On their 20th anniversary this coming March, Bert Easter and Ed Madden would like to celebrate as a legally married couple.
They celebrated their union with a non-legal ceremony in Charleston on March 19, 1995, complete with a shower of bird seed, a downtown carriage ride and an Elvis impersonator.
And they were one of the first gay couples to step forward and put a face to the fight for marriage equality in South Carolina a decade ago when they applied for a Richland County marriage license to make a statement. They were also the first couple to apply for a marriage license in Richland County in October, after the U.S. Supreme Court opened doors by declaring it would not hear any appeals of same-sex marriage cases that ruled in favor of gay couples.
Now, Easter and Madden are hopeful that come next Thursday or Friday, they can walk out of the county courthouse with an approved marriage license in hand.
“It’s another step on a long road that we’ve been on,” Easter said.
The couple both work at the University of South Carolina, Madden as director of the Women’s and Gender Studies department and as an English professor who also is a published poet. Easter is a technology production consultant with USC’s National Resource Center.
Both have held leadership positions in South Carolina advocacy organizations for those who are lesbian, gay, bisexual and transgender.
Like many people in the LGBT community, they celebrated U.S. District Court Judge Richard Gergel’s decision this week to throw out the state’s constitutional ban on same-sex marriage. His order is to go into effect one minute after noon on Thursday, barring any further holds or appeals to a higher court.
Even though Attorney General Alan Wilson is making a push to delay the state’s recognition of gay marriage – he has asked the 4th Circuit Court of Appeals to extend the stay on Gergel’s order and might appeal the decision to the U.S. Supreme Court – Gergel’s decision represents victory and hope for the South Carolina LGBT community, said Jeff Ayers, board chairman for the S.C. Equality Coalition.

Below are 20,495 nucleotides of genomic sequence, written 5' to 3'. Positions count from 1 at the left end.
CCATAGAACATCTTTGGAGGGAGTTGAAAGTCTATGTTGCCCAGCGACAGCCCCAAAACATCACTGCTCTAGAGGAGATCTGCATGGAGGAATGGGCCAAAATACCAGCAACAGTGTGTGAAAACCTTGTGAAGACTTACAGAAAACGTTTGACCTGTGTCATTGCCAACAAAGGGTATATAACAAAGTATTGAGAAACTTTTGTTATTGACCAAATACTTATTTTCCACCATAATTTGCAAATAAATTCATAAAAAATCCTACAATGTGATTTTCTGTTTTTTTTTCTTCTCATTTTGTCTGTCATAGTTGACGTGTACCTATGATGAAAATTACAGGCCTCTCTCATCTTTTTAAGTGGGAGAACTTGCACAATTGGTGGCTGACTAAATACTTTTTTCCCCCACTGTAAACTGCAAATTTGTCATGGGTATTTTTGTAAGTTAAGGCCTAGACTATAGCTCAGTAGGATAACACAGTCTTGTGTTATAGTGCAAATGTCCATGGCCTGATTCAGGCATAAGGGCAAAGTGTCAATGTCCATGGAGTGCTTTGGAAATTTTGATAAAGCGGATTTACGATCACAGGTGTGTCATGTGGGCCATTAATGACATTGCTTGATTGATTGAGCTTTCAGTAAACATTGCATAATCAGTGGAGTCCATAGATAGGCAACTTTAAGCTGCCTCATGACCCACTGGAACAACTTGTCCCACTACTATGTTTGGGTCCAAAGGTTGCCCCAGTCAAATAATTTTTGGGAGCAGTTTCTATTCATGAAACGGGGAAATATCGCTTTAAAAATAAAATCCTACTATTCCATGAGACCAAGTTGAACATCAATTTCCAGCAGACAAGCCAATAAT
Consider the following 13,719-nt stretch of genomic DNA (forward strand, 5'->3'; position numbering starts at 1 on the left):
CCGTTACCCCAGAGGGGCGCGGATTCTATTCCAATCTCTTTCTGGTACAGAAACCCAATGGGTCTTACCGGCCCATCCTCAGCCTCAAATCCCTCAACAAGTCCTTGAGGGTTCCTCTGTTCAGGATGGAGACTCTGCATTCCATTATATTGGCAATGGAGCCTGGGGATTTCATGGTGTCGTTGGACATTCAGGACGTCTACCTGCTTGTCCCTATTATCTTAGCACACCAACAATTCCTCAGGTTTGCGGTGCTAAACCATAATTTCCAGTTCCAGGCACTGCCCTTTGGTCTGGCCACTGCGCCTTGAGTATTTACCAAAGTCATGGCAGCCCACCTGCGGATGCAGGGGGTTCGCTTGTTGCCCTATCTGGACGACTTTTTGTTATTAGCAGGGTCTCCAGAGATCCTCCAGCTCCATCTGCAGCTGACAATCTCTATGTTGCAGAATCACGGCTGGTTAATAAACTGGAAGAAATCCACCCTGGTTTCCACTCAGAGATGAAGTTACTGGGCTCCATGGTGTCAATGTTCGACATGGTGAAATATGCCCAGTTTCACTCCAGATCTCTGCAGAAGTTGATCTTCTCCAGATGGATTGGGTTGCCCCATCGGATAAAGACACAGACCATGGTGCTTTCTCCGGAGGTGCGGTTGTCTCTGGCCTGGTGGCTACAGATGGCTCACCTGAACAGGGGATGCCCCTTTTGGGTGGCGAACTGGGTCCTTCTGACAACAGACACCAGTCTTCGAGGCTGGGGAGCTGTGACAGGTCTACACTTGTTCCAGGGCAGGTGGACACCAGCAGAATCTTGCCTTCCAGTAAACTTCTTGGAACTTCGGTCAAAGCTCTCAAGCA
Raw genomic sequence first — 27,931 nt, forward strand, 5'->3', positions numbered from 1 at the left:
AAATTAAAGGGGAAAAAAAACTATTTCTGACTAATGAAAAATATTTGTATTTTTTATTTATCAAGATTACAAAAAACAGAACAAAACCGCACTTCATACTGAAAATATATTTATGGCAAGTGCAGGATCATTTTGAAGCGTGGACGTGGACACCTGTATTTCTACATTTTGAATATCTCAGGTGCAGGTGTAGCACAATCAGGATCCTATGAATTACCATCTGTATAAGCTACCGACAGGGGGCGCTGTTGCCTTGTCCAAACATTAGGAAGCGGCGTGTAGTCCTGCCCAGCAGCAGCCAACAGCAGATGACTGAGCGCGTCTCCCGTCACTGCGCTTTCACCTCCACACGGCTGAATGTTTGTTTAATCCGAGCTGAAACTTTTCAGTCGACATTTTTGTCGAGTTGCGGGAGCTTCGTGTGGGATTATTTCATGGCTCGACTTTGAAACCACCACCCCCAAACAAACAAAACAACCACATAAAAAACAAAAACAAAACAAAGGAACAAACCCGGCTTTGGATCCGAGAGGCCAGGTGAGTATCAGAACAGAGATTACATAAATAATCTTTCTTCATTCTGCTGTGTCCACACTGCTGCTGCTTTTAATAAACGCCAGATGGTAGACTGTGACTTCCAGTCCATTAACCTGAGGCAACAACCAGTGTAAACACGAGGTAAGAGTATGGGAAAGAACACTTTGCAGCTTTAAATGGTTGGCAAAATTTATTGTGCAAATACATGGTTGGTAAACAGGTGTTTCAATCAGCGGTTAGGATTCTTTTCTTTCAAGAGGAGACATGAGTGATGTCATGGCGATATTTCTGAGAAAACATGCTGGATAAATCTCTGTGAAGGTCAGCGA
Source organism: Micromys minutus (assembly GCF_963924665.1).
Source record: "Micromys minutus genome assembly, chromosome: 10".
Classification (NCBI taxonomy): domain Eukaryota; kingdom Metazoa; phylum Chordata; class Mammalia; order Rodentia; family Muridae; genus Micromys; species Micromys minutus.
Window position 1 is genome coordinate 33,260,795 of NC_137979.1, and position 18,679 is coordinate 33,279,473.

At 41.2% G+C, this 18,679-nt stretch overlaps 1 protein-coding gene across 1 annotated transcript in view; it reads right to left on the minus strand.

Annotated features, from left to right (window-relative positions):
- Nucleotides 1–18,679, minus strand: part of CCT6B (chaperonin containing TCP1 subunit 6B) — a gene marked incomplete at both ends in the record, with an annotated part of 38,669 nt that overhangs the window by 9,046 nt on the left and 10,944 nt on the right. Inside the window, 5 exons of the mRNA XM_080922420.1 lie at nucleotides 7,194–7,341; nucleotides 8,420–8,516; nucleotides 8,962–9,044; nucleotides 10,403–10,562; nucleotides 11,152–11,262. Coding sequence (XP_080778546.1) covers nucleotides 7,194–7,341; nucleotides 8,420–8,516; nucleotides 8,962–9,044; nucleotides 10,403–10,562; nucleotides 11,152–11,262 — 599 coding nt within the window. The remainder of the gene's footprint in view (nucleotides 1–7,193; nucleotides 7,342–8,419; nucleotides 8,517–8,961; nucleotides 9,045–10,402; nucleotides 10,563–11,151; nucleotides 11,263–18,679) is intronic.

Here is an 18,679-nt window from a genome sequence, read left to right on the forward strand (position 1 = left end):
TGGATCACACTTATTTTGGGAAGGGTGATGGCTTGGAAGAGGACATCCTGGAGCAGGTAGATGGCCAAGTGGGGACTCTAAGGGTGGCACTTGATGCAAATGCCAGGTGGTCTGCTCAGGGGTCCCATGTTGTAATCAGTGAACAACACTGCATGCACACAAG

“They see a glimmer of hope in this ruling that if we can achieve marriage equality, the other things will fall into place,” Ayers said. “It’s sad that LGBT South Carolinians feel like they’re second-class citizens.
“They don’t have the rights that other straight citizens in South Carolina have, and we don’t think that battle is going to be over.”
The stop-and-go nature of South Carolina’s movement toward marriage equality may cause some couples to hesitate to step forward and apply for marriage licenses right now, Easter said. Some won’t want to risk being told “no,” he said, and might wait for others to successfully walk through the door before them.
Ayers said S.C Equality anticipates and is prepared to see through any continued legal challenges to marriage equality in the state.
If Wilson continues to fight, Easter said, it won’t stop him from celebrating the direction South Carolina is headed.
“He will certainly join others who in the ’60s and other progressive movements went down in history as standing on the wrong side of history,” Easter said. “And if that’s his plan, then he will carry forward with that. I, however, want to celebrate all the support that we’ve seen in the greater community.
“These couples have lives and plans and are very much excited about getting a green light to go forward with their lives.”